Say we pass the 100th IMF test, then what?
THE EDITOR, Sir:
I'm a simple man and I have a few simple questions for which I crave answers.
We've been taking and passing IMF tests for the entirety of the duration of the People's National Party's (PNP) administration, but tell me, how exactly does this translate to "better" for the average person?
So far we have 10 tests under our belt.Yippee! But, how exactly are we better off?
Have our circumstances changed since the passing of the first IMF test and the tenth? My guess is no, and if you were to stop someone on the road and ask them, they'd probably say the same.
I find that we are bound by the agendas of both the IMF and the PNP, but what of our agenda?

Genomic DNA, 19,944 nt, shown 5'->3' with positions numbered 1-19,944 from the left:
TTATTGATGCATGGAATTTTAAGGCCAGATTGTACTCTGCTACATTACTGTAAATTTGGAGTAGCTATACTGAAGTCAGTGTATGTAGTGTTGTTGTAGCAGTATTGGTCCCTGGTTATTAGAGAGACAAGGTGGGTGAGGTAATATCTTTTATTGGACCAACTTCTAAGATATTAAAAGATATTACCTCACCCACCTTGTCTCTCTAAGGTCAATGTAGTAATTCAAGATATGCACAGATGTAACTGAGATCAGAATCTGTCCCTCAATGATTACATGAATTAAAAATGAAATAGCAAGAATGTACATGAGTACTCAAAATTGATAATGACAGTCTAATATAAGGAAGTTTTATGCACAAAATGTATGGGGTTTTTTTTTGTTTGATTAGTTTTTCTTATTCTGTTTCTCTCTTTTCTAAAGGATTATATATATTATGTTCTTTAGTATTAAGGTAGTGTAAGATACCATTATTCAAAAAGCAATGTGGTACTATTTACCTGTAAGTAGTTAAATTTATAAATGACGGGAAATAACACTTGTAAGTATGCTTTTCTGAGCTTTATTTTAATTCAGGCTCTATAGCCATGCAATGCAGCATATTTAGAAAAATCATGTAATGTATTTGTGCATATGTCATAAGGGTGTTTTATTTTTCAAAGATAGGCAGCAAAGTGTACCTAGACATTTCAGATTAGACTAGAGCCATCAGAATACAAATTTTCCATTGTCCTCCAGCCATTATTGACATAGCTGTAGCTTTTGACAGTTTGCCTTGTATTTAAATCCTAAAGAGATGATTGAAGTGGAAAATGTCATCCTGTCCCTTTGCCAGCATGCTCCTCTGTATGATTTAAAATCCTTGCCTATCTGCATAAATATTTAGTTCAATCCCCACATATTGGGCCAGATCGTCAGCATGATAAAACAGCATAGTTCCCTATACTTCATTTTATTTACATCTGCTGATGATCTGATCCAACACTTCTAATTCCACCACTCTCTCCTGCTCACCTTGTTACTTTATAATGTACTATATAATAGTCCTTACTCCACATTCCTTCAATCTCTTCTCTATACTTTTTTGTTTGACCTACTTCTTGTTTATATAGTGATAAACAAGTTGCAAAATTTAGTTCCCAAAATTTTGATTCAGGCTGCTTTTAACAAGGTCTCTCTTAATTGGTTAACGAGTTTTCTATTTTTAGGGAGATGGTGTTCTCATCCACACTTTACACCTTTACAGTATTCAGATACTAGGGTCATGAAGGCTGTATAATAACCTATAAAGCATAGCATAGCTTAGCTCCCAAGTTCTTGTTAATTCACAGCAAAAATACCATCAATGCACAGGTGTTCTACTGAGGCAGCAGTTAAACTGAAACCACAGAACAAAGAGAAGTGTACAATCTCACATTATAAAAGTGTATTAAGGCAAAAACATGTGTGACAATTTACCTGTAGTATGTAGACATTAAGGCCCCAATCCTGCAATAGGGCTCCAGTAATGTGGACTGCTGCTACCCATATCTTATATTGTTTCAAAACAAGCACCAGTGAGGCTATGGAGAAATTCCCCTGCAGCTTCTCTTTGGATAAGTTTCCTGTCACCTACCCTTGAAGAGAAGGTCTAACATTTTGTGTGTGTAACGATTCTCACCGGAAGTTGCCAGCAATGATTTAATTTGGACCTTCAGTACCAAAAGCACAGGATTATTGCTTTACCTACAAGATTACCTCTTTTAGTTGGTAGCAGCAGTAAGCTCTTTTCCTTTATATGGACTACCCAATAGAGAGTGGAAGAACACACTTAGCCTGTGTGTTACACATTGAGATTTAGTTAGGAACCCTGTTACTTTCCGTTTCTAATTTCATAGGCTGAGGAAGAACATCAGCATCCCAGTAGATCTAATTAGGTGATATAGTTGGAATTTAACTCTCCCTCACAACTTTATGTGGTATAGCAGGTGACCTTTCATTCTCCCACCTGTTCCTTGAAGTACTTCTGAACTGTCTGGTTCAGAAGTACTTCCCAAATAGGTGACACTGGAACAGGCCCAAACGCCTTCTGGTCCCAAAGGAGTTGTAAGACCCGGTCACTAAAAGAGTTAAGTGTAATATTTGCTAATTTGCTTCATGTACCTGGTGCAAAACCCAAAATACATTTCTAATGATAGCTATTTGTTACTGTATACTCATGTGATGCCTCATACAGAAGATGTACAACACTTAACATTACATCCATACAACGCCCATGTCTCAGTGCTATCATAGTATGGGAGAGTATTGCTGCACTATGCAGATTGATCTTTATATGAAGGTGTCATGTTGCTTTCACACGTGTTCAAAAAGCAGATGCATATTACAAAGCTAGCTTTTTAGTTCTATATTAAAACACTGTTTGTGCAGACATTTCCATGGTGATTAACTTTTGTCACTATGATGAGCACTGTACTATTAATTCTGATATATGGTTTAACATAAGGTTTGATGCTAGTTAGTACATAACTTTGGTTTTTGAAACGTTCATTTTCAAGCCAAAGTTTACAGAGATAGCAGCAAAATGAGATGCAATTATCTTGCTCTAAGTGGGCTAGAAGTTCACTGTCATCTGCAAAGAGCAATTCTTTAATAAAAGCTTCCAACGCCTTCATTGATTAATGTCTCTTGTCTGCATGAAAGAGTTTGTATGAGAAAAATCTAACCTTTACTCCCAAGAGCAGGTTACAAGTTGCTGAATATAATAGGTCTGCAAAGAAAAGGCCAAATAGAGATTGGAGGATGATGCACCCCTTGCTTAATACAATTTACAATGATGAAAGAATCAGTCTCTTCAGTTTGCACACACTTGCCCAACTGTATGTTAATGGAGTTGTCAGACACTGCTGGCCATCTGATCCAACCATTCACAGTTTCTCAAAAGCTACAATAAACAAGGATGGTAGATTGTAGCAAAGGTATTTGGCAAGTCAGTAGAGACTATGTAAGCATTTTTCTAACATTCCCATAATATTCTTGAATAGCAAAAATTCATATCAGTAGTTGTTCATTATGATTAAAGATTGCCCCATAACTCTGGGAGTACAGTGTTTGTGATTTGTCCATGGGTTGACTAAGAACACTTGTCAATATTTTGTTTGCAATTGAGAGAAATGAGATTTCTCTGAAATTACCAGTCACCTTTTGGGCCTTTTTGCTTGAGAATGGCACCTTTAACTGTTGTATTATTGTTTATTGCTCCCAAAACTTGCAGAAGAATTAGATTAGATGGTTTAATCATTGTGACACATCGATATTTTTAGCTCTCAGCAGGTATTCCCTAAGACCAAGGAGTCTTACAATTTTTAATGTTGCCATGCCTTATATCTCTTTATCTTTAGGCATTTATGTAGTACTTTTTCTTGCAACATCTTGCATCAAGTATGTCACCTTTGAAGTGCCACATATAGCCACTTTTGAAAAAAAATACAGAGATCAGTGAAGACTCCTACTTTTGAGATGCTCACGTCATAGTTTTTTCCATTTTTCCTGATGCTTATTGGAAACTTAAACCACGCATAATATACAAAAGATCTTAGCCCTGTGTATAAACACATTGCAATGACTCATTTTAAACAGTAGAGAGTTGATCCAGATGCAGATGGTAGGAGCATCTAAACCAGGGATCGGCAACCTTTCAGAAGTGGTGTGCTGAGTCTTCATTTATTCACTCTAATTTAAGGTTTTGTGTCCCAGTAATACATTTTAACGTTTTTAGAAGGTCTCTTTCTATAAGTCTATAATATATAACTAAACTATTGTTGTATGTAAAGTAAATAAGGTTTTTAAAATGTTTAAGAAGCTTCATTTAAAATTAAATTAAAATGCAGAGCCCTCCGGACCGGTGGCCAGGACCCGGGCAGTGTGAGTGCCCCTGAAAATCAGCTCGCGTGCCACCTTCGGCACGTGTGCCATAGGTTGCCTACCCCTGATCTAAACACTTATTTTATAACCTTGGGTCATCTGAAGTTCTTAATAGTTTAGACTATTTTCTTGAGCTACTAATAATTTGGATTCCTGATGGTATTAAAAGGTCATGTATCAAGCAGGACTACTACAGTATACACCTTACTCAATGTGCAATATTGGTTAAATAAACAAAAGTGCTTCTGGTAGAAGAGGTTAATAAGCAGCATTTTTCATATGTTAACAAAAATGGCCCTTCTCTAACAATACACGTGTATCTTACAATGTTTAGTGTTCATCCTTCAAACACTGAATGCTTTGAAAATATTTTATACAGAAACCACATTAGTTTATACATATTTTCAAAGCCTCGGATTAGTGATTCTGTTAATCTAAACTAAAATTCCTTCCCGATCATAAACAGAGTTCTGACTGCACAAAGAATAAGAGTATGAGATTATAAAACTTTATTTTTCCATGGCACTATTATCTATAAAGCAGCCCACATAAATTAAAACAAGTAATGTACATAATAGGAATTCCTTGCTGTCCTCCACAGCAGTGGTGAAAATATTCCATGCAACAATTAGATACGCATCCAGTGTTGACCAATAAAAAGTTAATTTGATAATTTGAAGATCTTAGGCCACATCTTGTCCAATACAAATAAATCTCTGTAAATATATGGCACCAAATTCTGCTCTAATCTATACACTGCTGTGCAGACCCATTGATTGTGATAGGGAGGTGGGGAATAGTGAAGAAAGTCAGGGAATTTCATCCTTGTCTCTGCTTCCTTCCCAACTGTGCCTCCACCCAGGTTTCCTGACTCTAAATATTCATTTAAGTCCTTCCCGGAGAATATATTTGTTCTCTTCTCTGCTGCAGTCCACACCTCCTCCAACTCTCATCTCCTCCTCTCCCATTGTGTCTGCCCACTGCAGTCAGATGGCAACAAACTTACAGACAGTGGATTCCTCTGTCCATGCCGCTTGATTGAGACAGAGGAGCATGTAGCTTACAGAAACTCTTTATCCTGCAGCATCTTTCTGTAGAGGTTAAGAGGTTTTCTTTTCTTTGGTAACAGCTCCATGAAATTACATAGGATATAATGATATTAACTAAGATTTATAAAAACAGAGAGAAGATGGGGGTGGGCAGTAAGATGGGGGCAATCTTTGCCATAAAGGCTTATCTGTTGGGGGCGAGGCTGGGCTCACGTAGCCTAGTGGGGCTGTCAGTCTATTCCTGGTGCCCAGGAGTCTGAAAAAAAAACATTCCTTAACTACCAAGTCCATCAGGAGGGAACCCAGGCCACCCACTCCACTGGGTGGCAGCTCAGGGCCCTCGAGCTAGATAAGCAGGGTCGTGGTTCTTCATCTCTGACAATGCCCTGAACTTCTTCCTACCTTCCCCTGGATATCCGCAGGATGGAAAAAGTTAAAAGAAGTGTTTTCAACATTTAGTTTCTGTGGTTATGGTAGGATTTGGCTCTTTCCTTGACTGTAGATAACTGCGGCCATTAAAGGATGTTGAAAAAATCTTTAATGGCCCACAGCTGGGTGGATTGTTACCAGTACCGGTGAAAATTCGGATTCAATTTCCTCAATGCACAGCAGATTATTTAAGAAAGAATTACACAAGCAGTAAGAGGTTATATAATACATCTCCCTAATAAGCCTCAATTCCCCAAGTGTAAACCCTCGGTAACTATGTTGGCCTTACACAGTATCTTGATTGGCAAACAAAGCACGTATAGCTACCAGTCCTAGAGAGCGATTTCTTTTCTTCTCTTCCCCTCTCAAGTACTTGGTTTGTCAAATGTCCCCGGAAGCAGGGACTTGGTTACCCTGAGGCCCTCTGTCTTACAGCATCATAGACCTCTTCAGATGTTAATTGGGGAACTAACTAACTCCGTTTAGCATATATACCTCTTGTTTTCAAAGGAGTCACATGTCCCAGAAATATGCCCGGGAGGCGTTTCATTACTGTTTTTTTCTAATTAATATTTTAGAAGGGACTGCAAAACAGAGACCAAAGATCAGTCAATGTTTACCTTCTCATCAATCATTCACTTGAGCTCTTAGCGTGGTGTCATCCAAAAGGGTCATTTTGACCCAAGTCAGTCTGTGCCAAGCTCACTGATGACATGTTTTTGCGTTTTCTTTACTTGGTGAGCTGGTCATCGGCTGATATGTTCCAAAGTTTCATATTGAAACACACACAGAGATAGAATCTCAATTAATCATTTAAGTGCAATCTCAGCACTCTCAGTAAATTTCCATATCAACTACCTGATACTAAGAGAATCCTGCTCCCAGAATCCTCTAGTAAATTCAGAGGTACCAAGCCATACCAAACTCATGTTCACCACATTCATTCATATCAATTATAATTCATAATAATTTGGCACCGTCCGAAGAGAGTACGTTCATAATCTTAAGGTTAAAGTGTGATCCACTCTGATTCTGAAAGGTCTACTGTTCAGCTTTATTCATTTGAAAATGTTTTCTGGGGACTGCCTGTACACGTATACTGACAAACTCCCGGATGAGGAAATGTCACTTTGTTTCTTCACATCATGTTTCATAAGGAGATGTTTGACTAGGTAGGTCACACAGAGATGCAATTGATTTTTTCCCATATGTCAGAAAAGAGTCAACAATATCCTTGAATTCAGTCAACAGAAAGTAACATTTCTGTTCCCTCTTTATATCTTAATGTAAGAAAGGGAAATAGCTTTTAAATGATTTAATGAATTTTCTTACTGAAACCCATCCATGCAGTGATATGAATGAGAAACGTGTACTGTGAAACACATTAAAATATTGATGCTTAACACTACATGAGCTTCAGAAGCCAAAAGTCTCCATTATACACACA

It seems to me that the greatest achievement that the government can boast of is the passing of these tests. However, when you think of it, nothing significant is happening as a result. People are still restricted in terms of their spending power, and taxes are no closer to releasing their chokehold, the economy is still stagnant and our youth are still jobless; but wait, we've passed the tests!
Now we hear about the provision of 100, 000 jobs, but what about the job cuts to meet the demands of the IMF?
We are likely to pass test after test after test, with no real change in our immediate circumstances, so my final question is this; what happens after we pass the 100th IMF test?